Research:Testing effects of Impact Stats on newcomer retention
In surveys and interviews, Wikipedians say they started and continue editing primarily because they share Wikipedia's mission to make all knowledge free. In other words, they are intrinsically motivated to make a difference. That motivation can be tested and tapped by seeing if giving editors information about the impact they have made encourages them to continue editing. Knowing the number of pageviews to articles they have edited (their "impact stats") is one way for newcomers to gauge that impact. If so, showing newcomers their impact stats may also be an effective way to retain new editors.
This study was one of the many research ideas that were generated by Wikipedians at CivilServant's 2019 Research Summit in Stockholm. We began fielding this study in December 2020, but it was put on indefinite hold in February, 2020.
In collaboration with Wikipedians in Bangla, German and Slovak Wikipedias, we began conducting a randomized controlled trial in which newly registered users ('newcomers') received a talk page message seven days after registering. That message either showed them their impact stats and encouraged them to continue editing or it was a control message that does not include their impact stats. Only newcomers and edits that satisfy criteria within their community were be included in the study. We planned to look at newcomer retention as our primary outcome. Up to 15,000 newcomers across the three Wikipedias were intended be included in the study.
- August - September, 2020: Research design, in collaboration with liaisons in Bangla, German & Slovak Wikipedias.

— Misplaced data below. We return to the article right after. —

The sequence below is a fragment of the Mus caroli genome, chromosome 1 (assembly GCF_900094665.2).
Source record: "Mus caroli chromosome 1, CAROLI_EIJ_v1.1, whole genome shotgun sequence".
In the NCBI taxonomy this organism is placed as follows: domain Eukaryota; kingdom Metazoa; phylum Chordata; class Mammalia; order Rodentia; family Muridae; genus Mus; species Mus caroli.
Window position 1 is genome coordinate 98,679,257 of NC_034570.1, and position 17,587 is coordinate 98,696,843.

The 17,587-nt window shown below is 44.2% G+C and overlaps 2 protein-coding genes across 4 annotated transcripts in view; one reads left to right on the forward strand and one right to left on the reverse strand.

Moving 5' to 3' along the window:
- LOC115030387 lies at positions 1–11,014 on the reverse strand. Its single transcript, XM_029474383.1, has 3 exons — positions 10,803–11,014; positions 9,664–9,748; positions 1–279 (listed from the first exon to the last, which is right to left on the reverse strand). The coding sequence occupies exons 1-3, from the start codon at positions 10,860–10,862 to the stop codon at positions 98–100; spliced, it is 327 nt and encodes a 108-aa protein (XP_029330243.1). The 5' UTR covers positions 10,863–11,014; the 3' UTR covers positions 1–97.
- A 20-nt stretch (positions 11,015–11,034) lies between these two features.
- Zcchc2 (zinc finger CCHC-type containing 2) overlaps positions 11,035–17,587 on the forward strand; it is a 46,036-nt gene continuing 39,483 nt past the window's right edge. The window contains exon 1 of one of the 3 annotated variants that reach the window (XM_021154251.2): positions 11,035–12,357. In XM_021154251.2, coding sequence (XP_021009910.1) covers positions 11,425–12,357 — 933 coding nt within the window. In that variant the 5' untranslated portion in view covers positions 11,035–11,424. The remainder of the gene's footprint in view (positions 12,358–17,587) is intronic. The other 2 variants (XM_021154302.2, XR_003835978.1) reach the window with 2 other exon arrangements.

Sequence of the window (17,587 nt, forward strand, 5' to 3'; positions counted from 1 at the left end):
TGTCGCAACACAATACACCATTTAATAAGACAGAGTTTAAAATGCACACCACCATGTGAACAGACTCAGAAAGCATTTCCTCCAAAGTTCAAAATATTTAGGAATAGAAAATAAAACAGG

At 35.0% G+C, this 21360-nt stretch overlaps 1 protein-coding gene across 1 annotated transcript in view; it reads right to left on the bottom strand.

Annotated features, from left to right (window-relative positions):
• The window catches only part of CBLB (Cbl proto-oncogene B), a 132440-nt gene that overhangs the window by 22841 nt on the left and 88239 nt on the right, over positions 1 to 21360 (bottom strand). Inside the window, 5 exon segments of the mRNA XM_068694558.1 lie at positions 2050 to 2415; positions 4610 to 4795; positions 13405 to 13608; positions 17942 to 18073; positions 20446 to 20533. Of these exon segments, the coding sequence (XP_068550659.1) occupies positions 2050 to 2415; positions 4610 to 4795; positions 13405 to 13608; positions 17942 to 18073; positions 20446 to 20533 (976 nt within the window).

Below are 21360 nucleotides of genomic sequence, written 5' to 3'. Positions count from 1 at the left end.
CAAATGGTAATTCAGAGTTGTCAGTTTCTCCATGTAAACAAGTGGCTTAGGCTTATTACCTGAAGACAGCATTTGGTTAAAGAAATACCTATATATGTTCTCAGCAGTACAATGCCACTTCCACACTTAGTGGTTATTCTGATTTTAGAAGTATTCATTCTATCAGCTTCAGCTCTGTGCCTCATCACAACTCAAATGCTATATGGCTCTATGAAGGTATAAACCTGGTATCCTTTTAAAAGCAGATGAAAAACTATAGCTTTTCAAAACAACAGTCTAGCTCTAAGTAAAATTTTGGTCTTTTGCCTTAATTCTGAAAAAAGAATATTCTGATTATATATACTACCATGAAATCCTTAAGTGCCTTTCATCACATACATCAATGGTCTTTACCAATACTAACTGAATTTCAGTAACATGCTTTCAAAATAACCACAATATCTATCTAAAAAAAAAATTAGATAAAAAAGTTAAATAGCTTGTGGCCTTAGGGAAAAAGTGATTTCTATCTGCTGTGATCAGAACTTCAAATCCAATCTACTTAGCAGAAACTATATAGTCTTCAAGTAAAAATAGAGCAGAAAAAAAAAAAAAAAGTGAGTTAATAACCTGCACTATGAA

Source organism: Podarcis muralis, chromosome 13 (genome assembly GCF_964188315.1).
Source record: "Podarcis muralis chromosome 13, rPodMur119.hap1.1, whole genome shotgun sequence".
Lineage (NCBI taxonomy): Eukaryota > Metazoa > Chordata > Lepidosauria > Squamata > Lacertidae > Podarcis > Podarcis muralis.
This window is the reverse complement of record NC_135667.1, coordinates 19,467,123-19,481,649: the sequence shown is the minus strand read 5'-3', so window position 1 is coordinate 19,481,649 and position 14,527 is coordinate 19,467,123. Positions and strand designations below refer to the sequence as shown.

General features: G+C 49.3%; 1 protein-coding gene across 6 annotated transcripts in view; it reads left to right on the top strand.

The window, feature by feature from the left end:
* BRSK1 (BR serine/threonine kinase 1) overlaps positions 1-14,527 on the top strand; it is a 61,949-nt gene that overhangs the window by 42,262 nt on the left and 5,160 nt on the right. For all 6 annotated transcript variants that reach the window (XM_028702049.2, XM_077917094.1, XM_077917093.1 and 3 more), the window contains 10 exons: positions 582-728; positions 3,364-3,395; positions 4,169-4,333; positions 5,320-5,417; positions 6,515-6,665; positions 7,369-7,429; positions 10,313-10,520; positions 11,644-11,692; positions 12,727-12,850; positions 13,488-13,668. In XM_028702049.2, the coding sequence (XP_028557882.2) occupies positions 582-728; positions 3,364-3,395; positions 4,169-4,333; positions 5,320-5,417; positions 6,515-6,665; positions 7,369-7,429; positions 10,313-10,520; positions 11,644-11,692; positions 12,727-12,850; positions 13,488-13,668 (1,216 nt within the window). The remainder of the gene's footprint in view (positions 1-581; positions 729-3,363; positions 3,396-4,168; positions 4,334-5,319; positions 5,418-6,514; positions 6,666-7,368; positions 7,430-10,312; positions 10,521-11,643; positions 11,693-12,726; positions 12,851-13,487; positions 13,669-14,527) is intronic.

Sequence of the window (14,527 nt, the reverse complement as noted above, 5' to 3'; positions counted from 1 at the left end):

- September - October, 2020: Research development and seeking community consent
- December, 2020: Study launch
- February, 2021: Study placed on indefinite hold
Policy, Ethics and Human Subjects Research
This study was reviewed by Cornell's Institutional Review Board to ensure it complies with research ethics. The study was also presented and discussed with Wikipedians in their public forums. While initially there was no objection to the study in each of our partnering Wikipedia communities, after initiating the study one community expressed concern about our process for seeking approval as well as some aspects of the design. After a discussion with the community, while the concerns resolving the design were resolved, we found there was not significant interest in moving the study forward.
CivilServant (now Citizens and Technology (CAT) Lab at Cornell University) works with online communities to study the effects of technology on the public interest. Our studies are designed and conducted in collaboration with communities, independent of the WMF.
If the study is resumed, results will be presented here.
- 2011 Wikipedia Editor Survey
- Bryant, S. L., Forte, A., & Bruckman, A. (2005). Becoming Wikipedian: Transformation of Participation in an Online Encyclopaedia. Proceedings of the 2005 International ACM SIGGROUP Conference on Supporting Group Work - GROUP ’05, 1.